The WPGMA method is similar to its unweighted variant, the UPGMA method.
The WPGMA algorithm constructs a rooted tree (dendrogram) that reflects the structure present in a pairwise distance matrix (or a similarity matrix). At each step, the nearest two clusters, say and , are combined into a higher-level cluster . Then, its distance to another cluster is simply the arithmetic mean of the distances between and members of :
The WPGMA algorithm produces rooted dendrograms and requires a constant-rate assumption: it produces an ultrametric tree in which the distances from the root to every branch tip are equal. This ultrametricity assumption is called the molecular clock when the tips involve DNA, RNA and protein data.
- First clustering
Let us assume that we have five elements and the following matrix of pairwise distances between them :
In this example, is the smallest value of , so we join elements and .
- First branch length estimation
Let denote the node to which and are now connected. Setting ensures that elements and are equidistant from . This corresponds to the expectation of the ultrametricity hypothesis. The branches joining and to then have lengths (see the final dendrogram)
- First distance matrix update
We then proceed to update the initial distance matrix into a new distance matrix (see below), reduced in size by one row and one column because of the clustering of with . Bold values in correspond to the new distances, calculated by averaging distances between the first cluster and each of the remaining elements:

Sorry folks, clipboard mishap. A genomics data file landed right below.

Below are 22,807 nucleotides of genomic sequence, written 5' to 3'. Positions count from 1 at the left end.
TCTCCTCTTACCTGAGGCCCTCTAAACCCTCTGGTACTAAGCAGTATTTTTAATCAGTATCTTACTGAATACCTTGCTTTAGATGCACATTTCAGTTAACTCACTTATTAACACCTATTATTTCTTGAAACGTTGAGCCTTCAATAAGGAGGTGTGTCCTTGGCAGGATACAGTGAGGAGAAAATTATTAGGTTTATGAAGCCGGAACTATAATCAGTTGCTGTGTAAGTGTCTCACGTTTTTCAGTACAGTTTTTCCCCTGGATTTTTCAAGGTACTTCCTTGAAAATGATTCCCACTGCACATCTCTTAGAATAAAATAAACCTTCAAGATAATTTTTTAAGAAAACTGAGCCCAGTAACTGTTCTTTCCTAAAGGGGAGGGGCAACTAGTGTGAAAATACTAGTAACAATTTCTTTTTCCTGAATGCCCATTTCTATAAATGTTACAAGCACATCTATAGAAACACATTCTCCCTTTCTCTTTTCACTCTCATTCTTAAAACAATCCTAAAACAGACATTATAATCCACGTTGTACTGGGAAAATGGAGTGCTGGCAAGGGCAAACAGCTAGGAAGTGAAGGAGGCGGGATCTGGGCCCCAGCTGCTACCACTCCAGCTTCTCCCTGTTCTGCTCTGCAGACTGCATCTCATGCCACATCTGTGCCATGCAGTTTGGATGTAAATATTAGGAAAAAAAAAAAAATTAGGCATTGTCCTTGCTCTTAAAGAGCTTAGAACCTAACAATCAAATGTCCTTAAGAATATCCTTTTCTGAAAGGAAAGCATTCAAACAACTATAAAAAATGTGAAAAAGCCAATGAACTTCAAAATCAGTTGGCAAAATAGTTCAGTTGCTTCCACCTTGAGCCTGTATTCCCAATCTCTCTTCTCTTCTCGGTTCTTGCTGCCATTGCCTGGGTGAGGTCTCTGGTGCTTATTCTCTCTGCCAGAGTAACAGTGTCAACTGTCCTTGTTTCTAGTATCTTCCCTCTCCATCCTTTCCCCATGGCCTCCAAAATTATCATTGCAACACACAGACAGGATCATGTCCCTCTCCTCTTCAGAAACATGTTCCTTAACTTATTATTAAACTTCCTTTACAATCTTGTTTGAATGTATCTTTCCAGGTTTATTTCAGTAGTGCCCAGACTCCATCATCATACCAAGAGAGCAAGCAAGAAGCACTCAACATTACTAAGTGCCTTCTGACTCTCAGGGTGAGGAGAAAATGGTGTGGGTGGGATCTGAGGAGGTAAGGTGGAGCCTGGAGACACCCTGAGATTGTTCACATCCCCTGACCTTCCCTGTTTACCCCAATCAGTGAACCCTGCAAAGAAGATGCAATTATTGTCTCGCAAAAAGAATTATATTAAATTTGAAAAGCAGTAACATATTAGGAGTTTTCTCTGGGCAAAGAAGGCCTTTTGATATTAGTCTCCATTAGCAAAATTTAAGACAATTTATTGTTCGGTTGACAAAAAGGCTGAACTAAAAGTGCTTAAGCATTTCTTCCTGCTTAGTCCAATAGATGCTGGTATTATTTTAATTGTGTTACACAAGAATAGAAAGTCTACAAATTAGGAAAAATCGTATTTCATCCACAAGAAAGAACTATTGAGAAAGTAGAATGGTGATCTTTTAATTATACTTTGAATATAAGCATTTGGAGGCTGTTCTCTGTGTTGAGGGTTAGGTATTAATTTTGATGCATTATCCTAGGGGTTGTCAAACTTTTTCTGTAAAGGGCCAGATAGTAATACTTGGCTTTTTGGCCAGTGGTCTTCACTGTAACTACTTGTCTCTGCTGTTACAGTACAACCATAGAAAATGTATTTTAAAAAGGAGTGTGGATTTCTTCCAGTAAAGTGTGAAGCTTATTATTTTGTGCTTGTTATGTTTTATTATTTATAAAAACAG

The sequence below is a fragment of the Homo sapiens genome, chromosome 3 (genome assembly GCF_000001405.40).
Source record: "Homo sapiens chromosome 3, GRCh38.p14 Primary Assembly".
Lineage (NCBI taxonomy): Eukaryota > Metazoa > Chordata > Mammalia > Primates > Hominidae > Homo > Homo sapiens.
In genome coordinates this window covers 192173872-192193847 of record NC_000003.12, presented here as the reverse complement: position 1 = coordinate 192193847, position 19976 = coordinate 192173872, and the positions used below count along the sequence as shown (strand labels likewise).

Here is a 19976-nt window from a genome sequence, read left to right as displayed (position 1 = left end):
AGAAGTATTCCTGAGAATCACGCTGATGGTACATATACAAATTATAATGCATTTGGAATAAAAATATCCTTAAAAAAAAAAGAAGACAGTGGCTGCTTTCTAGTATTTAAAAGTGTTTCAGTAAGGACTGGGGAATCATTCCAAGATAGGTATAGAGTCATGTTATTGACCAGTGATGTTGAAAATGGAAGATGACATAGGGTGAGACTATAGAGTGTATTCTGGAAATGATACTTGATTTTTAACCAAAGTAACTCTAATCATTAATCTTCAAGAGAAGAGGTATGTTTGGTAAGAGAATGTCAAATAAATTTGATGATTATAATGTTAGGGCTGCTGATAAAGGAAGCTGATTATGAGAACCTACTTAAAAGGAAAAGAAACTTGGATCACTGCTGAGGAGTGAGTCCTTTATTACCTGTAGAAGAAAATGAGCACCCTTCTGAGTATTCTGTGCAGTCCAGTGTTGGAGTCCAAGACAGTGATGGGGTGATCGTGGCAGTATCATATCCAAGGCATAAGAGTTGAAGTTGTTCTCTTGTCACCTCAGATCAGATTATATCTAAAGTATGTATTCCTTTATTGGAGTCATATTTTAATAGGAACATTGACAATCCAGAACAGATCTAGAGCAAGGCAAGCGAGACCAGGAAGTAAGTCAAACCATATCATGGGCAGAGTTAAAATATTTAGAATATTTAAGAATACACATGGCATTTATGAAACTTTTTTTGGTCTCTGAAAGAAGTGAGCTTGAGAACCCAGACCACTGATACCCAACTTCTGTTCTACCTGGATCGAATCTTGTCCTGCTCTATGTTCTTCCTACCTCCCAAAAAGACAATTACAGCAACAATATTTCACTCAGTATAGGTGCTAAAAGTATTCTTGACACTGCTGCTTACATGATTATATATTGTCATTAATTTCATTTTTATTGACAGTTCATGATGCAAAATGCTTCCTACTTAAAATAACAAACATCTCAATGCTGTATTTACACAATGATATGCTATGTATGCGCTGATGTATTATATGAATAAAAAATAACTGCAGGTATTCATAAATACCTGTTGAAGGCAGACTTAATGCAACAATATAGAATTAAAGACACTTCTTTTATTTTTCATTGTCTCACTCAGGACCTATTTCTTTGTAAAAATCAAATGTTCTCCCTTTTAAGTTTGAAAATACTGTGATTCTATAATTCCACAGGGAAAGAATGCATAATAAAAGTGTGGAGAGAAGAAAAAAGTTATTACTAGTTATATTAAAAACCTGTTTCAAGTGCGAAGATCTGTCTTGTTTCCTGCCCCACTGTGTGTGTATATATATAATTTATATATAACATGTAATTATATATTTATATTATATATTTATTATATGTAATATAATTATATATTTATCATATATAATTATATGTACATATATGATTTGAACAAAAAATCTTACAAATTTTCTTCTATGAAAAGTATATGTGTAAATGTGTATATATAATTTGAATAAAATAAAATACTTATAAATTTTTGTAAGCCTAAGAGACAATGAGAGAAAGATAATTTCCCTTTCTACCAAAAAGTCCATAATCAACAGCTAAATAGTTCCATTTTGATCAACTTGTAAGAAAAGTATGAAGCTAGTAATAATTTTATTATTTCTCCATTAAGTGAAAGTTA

Italicized values in are not affected by the matrix update as they correspond to distances between elements not involved in the first cluster.
- Second clustering
We now reiterate the three previous steps, starting from the new distance matrix :
Here, is the smallest value of , so we join cluster and element .
- Second branch length estimation
Let denote the node to which and are now connected. Because of the ultrametricity constraint, the branches joining or to , and to are equal and have the following length:
We deduce the missing branch length: (see the final dendrogram)
- Second distance matrix update
We then proceed to update the matrix into a new distance matrix (see below), reduced in size by one row and one column because of the clustering of with :
Of note, this average calculation of the new distance does not account for the larger size of the cluster (two elements) with respect to (one element). Similarly:
The averaging procedure therefore gives differential weight to the initial distances of matrix . This is the reason why the method is weighted, not with respect to the mathematical procedure but with respect to the initial distances.
- Third clustering
We again reiterate the three previous steps, starting from the updated distance matrix .
Here, is the smallest value of , so we join elements and .
- Third branch length estimation
Let denote the node to which and are now connected. The branches joining and to then have lengths (see the final dendrogram)
- Third distance matrix update
There is a single entry to update:
The final matrix is:
So we join clusters and .
Let denote the (root) node to which and are now connected. The branches joining and to then have lengths:
We deduce the two remaining branch lengths:
The WPGMA dendrogram
The dendrogram is now complete. It is ultrametric because all tips ( to ) are equidistant from :
The dendrogram is therefore rooted by , its deepest node.
- Molecular clock
- Cluster analysis
- Single-linkage clustering
- Complete-linkage clustering
- Hierarchical clustering
- Sokal R and Michener C (1958). "A statistical method for evaluating systematic relationships". University of Kansas Science Bulletin. 38: 1409–1438.